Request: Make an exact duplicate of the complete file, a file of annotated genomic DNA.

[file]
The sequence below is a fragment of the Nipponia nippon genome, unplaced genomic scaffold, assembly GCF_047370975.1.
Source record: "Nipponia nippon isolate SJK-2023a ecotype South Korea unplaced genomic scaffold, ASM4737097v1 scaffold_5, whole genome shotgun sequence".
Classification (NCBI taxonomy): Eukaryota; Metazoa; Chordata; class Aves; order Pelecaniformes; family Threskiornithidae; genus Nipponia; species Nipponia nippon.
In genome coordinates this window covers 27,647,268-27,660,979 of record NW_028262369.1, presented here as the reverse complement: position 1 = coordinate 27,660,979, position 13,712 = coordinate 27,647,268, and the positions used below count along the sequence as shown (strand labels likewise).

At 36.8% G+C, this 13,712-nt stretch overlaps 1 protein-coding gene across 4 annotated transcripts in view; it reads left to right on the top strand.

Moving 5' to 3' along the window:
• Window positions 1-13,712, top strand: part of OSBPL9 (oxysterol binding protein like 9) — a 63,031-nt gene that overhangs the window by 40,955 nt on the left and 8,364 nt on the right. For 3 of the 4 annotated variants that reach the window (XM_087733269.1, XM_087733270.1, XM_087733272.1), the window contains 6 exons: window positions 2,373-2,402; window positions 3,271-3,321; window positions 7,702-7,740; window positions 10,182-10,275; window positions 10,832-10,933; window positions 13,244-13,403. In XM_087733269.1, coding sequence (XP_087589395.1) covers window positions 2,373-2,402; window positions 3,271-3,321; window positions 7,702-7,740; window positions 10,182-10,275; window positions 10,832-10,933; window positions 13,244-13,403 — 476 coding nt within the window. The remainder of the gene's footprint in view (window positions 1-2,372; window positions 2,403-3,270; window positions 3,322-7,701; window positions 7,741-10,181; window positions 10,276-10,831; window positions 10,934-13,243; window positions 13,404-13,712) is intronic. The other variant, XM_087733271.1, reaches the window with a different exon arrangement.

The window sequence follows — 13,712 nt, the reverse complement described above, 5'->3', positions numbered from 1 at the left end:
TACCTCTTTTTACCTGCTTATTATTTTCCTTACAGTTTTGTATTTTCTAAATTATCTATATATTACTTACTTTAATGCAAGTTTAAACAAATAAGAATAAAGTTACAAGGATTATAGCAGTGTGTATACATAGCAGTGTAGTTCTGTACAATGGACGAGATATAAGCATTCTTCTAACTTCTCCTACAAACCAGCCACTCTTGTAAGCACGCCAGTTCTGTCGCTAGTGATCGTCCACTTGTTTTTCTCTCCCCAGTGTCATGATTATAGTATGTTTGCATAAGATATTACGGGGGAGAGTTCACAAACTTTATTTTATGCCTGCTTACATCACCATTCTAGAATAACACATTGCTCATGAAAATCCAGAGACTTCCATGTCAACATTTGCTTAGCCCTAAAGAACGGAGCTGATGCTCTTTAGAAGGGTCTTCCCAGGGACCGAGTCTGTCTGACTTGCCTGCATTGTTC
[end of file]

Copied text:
The sequence below is a fragment of the Nipponia nippon genome, unplaced genomic scaffold, assembly GCF_047370975.1.
Source record: "Nipponia nippon isolate SJK-2023a ecotype South Korea unplaced genomic scaffold, ASM4737097v1 scaffold_5, whole genome shotgun sequence".
Classification (NCBI taxonomy): Eukaryota; Metazoa; Chordata; class Aves; order Pelecaniformes; family Threskiornithidae; genus Nipponia; species Nipponia nippon.
In genome coordinates this window covers 27,647,268-27,660,979 of record NW_028262369.1, presented here as the reverse complement: position 1 = coordinate 27,660,979, position 13,712 = coordinate 27,647,268, and the positions used below count along the sequence as shown (strand labels likewise).

At 36.8% G+C, this 13,712-nt stretch overlaps 1 protein-coding gene across 4 annotated transcripts in view; it reads left to right on the top strand.

Moving 5' to 3' along the window:
• Window positions 1-13,712, top strand: part of OSBPL9 (oxysterol binding protein like 9) — a 63,031-nt gene that overhangs the window by 40,955 nt on the left and 8,364 nt on the right. For 3 of the 4 annotated variants that reach the window (XM_087733269.1, XM_087733270.1, XM_087733272.1), the window contains 6 exons: window positions 2,373-2,402; window positions 3,271-3,321; window positions 7,702-7,740; window positions 10,182-10,275; window positions 10,832-10,933; window positions 13,244-13,403. In XM_087733269.1, coding sequence (XP_087589395.1) covers window positions 2,373-2,402; window positions 3,271-3,321; window positions 7,702-7,740; window positions 10,182-10,275; window positions 10,832-10,933; window positions 13,244-13,403 — 476 coding nt within the window. The remainder of the gene's footprint in view (window positions 1-2,372; window positions 2,403-3,270; window positions 3,322-7,701; window positions 7,741-10,181; window positions 10,276-10,831; window positions 10,934-13,243; window positions 13,404-13,712) is intronic. The other variant, XM_087733271.1, reaches the window with a different exon arrangement.

The window sequence follows — 13,712 nt, the reverse complement described above, 5'->3', positions numbered from 1 at the left end:
TACCTCTTTTTACCTGCTTATTATTTTCCTTACAGTTTTGTATTTTCTAAATTATCTATATATTACTTACTTTAATGCAAGTTTAAACAAATAAGAATAAAGTTACAAGGATTATAGCAGTGTGTATACATAGCAGTGTAGTTCTGTACAATGGACGAGATATAAGCATTCTTCTAACTTCTCCTACAAACCAGCCACTCTTGTAAGCACGCCAGTTCTGTCGCTAGTGATCGTCCACTTGTTTTTCTCTCCCCAGTGTCATGATTATAGTATGTTTGCATAAGATATTACGGGGGAGAGTTCACAAACTTTATTTTATGCCTGCTTACATCACCATTCTAGAATAACACATTGCTCATGAAAATCCAGAGACTTCCATGTCAACATTTGCTTAGCCCTAAAGAACGGAGCTGATGCTCTTTAGAAGGGTCTTCCCAGGGACCGAGTCTGTCTGACTTGCCTGCATTGTTC